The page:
Pro-Israel observers say the findings of the first report by the U.N. Human Rights Council’s (UNHRC) Commission of Inquiry, released on June 7 and that blamed Israeli “occupation” as the root cause of the Arab-Israeli conflict, were a foregone conclusion given the anti-Israel bias of the three commission judges and the council’s long history of singling out Israel for condemnation.

“This is Goldstone 2.0,” said Nitsana Darshan-Leitner, founder of Shurat HaDin Israeli Law Center, referring to the 2009 U.N. report by the United Nations Fact-Finding Mission on the Gaza Conflict, popularly known as the Goldstone Commission, which accused Israel of war crimes during its 2008 operation against terrorists in the Gaza Strip.

Noting that it was the Goldstone Commission that spurred widespread accusations of war crimes against Israel that continue until the present, Darshan-Leitner said the stakes are high as the new commission, which was created in the wake of the May 2021 conflict between Israel and Hamas, will paint Israel as an apartheid state. “That immediately raises the conflict to the next level. What do you do to an apartheid state? You do to it what you did to South Africa,” she said. “You start to sanction it. You start boycotts to pressure it to consent to whatever conditions you want it to meet. This is the danger.”

Darshan-Leitner expects the commission’s reports to be used as ammunition against Israel at the International Criminal Court in The Hague, which could lead to Israeli soldiers finding themselves placed under arrest at international airports.

“The Human Rights Council of the U.N. is the most anti-Semitic body in the world,” she stated.

“You can’t play by their rules. Their game is we have to accept the judgment of their court, which is biased against Israel. We need to be creative in how we fight it,” she said, speaking from Geneva, where the council is headquartered and where her group kicked off a public and legal campaign against the council with a street protest of 25 IDF [Israel Defense Forces] reservists and students, which included former Israeli soldiers costumed as terrorists and applauding the UNHRC for its “anti-Israel prejudice, blood libels against Israel and its whitewashing of the murderous Hamas rocket attacks on Israeli cities.”

‘It’s unlike any other commission of inquiry’

“Ultimately, the Jewish state never had a chance when Hamas was omitted from the mandate of this commission,” said Arsen Ostrovsky, CEO of the Israel-based International Legal Forum, noting that the report mentions Israel 157 times and Hamas only three times, “but even then, it cannot bring itself to condemn Hamas. There is not even a semblance of intellectual honesty or impartiality. They’re not even trying anymore to disguise their blatant anti-Semitism.”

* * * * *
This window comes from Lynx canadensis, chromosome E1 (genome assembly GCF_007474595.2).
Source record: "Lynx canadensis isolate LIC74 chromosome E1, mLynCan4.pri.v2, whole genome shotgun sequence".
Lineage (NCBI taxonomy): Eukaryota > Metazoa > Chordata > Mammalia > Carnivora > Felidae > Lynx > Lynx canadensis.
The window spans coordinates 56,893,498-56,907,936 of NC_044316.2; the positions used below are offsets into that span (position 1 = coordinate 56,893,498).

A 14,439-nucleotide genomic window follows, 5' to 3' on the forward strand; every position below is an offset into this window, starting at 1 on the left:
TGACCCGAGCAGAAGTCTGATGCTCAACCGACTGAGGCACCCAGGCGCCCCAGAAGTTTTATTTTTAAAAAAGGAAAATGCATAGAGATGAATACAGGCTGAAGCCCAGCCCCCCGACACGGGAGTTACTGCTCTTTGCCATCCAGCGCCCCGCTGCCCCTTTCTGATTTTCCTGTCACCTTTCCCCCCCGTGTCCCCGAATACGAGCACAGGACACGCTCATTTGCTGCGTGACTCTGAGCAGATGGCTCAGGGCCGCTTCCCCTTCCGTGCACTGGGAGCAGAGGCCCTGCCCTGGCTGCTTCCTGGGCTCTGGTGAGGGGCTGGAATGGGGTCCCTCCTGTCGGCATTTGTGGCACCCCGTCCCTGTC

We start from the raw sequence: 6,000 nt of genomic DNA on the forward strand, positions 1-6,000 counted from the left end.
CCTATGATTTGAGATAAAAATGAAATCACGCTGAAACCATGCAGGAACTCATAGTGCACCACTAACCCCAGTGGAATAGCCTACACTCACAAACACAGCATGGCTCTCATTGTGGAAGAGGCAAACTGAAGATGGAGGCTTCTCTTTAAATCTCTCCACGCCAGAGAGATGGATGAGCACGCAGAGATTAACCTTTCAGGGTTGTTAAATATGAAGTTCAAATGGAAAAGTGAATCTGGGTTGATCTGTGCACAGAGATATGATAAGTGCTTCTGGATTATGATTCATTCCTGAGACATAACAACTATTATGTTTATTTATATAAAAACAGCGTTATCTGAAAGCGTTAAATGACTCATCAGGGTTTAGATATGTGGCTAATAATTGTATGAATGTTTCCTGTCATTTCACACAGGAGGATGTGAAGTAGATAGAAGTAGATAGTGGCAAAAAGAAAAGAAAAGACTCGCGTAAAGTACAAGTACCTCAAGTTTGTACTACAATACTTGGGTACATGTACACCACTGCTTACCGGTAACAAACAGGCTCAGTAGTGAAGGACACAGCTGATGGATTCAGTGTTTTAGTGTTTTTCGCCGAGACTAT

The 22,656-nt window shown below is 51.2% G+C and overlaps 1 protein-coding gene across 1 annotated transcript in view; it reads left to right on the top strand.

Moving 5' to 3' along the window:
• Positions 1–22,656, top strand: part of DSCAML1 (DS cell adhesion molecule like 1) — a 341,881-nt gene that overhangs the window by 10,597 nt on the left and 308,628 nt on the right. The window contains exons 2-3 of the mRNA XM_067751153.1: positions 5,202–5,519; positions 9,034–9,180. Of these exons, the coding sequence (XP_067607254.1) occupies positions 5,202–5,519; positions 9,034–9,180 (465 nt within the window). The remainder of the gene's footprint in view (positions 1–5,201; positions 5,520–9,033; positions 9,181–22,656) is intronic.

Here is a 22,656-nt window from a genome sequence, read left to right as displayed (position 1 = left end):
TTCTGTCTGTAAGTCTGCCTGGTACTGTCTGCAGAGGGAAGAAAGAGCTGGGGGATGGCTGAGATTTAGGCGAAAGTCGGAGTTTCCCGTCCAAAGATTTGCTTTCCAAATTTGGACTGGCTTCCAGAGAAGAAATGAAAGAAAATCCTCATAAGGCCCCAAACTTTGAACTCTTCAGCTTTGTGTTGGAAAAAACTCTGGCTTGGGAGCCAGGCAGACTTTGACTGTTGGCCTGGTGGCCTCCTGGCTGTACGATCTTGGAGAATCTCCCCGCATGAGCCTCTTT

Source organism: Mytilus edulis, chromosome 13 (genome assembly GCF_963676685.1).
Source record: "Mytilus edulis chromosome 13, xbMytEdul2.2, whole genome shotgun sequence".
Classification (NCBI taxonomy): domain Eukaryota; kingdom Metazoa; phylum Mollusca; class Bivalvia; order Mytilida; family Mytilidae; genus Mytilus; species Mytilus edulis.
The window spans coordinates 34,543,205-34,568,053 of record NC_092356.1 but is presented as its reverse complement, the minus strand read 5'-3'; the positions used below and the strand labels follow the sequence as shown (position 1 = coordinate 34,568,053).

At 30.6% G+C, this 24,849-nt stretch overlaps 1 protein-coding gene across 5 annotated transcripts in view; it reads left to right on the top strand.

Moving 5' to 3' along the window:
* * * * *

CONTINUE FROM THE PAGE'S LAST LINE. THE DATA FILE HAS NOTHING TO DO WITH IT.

The Commission of Inquiry is “truly unprecedented,” he said. “It’s unlike any other commission of inquiry or any country-mandated, fact-finding mission in that it’s completely open in terms of geographic scope and time, meaning this commission is mandated to last in perpetuity. It has a mandate to look at ‘underlying root causes’ of the conflict between Israel and Palestinians going back before 1948 when the state was created and indefinitely into the future.”

As for the appointment of South African judge Navi Pillay to chair the commission, Ostrovsky noted that she has “a long-standing bias and really virulent hostility towards Israel,” adding that her appointment is a “flagrant violation of the U.N.’s own rules,” which clearly state that commission members must have a “proven track record of impartiality and independence, something which she most certainly lacks.”

The other two commissioners—Miloon Kothari and Chris Sidoti—are also known for their anti-Israel bias. “One of them has accused Israel of ethnic cleansing and the other has called for embargoes,” he said.

“Any court of law in any Western democracy would never have appointed someone like Pillay, but at the United Nations, you get promoted and rewarded for such anti-Semitism and hostility,” he said.

Ostrovsky said his group is working with partners around the world, encouraging friends in Western democracies to speak out against the commission and “not lend any credence to its findings.”

Darshan-Leitner said her group will focus on the United States, noting that when the Biden administration decided to rejoin the U.N. Human Rights Council, which the previous administration left due to its chronic bias against Israel, it said it would defend U.S. allies at the council.

“We want the United States to keep its promise and to stand up for the State of Israel,” she said. “They should use all means to block this inquiry, including defunding the U.N. Human Rights Council or, if necessary, the entire body of the U.N.”

The council will meet on June 13, one of its three regularly scheduled yearly meetings, at which the report will be presented. The Commission of Inquiry will also hold a press conference on June 14.

JNS

Support
Jewish News Syndicate


With geographic, political and social divides growing wider, high-quality reporting and informed analysis are more important than ever to keep people connected.

Our ability to cover the most important issues in Israel and throughout the Jewish world—without the standard media bias—depends on the support of committed readers.

If you appreciate the value of our news service and recognize how JNS stands out among the competition, please click on the link and make a one-time or monthly contribution.

We appreciate your support.